In Miami, prosecutors are going back to court for the third time, seeking conviction on material-support charges of six men for a plot to blow up the Sears Tower. The nightly news in June 2006 trumpeted the arrest of seven "Muslim" men and the dashing of their plan to attack the Sears Tower as part of a jihad. (By the next day, however, even the FBI described the plan as "aspirational rather than operational.") The seven men are actually members of the Moorish Science Temple, a religious sect that blends elements of Christianity, Judaism, Islam and black nationalism. The case, lacking any concrete evidence of weapons or blueprints and using questionable informants (the jurors felt that an FBI informant led the men on), has already resulted in two mistrials. Yet the US Attorney has pressed for the third trial in order to "safeguard the community," even though no new evidence has come to light.

Media outlets across the country hyped "sleeper cells" discovered in Detroit in 2002 and Lodi, California, in 2005. Two men in Detroit were convicted in 2003 but had their sentences subsequently suspended (and the US Attorney was indicted) when it was revealed that the US Attorney concealed exculpatory evidence. In Lodi another FBI informant, who was paid $250,000 for his work, appears to have acted as an agent provocateur with father and son Umer and Hamid Hayat. The government succeeded in getting a conviction of the son using the contradictory and misleading confessions of the Hayats--both of whom sought to cooperate with investigators. (The father went so far as to claim that his son trained in a basement, including doing pole-vaulting exercises. When the FBI interviewer commented that the basement ceiling must have been very high, the father concurred.) A longtime FBI agent was going to testify for the Hayats' defense that this was "the most derelict and juvenile investigation" he had ever seen the FBI put forth, but the court disallowed the testimony.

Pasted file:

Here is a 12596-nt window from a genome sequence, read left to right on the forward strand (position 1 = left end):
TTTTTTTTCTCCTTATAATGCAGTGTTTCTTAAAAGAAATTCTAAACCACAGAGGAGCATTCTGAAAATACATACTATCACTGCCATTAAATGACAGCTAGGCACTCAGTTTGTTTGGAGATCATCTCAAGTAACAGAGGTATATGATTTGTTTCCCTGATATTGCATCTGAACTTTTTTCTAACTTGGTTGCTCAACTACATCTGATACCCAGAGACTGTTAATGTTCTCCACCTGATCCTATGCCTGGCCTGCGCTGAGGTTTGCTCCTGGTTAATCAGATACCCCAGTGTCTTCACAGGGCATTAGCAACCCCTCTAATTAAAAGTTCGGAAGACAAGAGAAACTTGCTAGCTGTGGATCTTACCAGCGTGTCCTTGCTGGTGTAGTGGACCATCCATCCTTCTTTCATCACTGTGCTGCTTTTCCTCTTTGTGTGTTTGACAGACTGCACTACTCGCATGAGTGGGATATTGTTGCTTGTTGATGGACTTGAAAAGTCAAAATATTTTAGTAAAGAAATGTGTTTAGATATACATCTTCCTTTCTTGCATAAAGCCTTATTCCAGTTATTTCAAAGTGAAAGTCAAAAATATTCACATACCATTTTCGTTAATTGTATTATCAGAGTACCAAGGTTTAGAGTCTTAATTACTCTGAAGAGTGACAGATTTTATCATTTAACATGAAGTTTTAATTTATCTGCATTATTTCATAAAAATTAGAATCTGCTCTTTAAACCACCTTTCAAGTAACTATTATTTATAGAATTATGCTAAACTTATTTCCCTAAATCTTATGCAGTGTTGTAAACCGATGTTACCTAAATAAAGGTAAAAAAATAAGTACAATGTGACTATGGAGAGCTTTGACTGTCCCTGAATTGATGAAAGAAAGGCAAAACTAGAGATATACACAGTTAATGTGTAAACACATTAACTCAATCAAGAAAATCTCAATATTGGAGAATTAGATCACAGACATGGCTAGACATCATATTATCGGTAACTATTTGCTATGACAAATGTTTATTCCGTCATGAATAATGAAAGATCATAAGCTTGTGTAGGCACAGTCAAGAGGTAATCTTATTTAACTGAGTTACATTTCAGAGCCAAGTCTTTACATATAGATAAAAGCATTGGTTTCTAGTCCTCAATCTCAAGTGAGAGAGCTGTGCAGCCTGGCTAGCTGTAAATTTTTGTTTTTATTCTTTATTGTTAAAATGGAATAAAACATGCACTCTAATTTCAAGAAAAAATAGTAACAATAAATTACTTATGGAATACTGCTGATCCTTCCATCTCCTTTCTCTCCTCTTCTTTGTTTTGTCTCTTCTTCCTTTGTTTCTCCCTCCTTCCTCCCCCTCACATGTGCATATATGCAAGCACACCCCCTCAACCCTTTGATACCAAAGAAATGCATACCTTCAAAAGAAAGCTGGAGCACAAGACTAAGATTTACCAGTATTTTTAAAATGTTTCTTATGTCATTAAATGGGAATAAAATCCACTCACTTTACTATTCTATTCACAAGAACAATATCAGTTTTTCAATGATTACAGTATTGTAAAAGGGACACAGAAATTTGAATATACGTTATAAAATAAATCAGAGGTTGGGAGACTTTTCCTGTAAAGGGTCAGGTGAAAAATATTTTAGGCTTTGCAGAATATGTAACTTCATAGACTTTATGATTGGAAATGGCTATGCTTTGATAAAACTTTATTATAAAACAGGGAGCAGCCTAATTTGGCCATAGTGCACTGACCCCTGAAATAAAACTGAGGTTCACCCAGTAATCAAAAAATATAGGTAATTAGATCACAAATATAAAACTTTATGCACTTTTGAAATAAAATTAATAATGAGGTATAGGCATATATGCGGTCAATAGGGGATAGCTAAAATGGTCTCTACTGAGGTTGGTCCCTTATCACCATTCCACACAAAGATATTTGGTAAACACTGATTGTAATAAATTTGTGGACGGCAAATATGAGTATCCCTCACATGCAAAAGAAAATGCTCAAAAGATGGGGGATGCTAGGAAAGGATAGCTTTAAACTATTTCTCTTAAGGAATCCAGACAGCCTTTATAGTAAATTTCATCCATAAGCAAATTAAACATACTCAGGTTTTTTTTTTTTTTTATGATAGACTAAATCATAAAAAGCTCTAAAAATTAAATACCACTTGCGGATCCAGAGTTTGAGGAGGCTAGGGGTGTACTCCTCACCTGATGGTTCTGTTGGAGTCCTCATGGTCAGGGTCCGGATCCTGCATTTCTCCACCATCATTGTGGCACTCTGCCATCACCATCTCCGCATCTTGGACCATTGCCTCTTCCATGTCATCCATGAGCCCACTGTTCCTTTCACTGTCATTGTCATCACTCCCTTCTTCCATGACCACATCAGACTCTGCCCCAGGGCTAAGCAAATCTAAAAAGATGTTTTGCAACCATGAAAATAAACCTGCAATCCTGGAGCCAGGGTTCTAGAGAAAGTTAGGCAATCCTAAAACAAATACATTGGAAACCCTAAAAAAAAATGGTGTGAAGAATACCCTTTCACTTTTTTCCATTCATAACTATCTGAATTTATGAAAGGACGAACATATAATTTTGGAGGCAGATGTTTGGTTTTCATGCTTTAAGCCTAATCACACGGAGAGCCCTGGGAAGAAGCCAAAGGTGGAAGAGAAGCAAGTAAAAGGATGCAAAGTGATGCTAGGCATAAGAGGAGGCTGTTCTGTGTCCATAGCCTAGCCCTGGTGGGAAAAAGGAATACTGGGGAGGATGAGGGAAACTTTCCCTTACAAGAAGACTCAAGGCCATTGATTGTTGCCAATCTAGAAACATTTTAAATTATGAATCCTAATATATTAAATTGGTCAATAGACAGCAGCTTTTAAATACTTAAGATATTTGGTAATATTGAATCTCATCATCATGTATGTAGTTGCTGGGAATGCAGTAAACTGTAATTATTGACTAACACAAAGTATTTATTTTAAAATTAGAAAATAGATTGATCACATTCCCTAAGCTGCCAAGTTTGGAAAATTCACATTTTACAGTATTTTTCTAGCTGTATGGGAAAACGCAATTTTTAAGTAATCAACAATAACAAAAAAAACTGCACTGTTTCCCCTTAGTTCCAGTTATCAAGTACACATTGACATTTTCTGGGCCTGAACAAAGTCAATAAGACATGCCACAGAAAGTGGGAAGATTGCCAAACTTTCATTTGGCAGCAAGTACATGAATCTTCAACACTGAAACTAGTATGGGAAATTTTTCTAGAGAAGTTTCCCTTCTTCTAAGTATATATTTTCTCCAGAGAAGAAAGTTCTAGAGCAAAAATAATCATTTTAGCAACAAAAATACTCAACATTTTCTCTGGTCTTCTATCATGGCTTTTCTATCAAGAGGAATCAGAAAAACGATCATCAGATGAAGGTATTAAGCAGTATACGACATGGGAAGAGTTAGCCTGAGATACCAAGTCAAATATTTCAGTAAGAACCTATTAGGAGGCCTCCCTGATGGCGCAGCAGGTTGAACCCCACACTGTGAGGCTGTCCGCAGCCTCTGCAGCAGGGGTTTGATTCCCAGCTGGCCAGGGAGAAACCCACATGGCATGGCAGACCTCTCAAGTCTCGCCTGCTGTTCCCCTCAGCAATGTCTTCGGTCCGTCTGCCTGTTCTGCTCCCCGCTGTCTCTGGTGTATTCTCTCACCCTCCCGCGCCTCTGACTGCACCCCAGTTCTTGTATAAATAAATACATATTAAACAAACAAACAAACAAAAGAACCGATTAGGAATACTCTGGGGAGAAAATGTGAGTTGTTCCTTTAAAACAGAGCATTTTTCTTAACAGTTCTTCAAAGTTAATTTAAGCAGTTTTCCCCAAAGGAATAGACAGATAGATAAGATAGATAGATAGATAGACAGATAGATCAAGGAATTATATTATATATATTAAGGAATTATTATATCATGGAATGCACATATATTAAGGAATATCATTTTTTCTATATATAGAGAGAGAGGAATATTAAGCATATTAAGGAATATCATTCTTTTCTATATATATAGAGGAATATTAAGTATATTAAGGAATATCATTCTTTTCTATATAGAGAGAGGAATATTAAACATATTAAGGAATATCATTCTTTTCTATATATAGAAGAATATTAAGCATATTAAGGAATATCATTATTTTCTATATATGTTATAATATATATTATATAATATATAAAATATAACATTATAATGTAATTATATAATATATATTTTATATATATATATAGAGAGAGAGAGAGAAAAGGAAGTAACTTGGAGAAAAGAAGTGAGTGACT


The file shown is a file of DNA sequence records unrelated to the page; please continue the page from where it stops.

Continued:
Then there is the case of "terrorist leader" and University of South Florida professor Sami Al-Arian, detailed by Alexander Cockburn in The Nation ["The Persecution of Sami Al-Arian," March 19, 2007; "The Ongoing Persecution of Sami Al-Arian," July 21, 2008]. After more than a decade of surveillance, years of solitary confinement and a six-month trial that cost $50 million, the jury acquitted Al-Arian on the eight most serious charges (and deadlocked on the rest). The government pushed Al-Arian into taking a plea on one count and then reneged on its agreement by subpoenaing him before a grand jury. Refusing to appear, Al-Arian now faces contempt-of-court charges brought by the Assistant US Attorney for the Eastern District of Virginia. Judge Leonie Brinkema is considering dismissing the case. In early March, she questioned the US Attorney's actions in Al-Arian's plea agreement: "I think there's something more important here, and that's the integrity of the Justice Department."

In his confirmation hearing, Attorney General-nominee Eric Holder unequivocally declared that "Guantánamo will be closed," yet simultaneously pledged to "fight terrorism with every available tool." It is important to close a renegade prison in a remote corner of Cuba. But it is just as important, if much harder, to look at ourselves at home. It is here, in Lower Manhattan, Minneapolis and Miami, in our Justice Department, where we must shift the ground. It is here where US citizens and residents--in our federal court system and under our watch--await trial, often facing secret and specious evidence under inhumane conditions that rise to the level of cruel and unusual punishment. The task of ending Guantánamo requires that we examine and rebuild the political and judicial systems within our borders--to reform the Justice Department, the courts and prison policy. We would be wise to heed former Chief Justice Earl Warren's warning about the dangers lurking in our judicial processes: "It would indeed be ironic," Warren cautioned in 1967, "if, in the name of national defense, we would sanction the subversion of...those liberties...which [make] the defense of the nation worthwhile."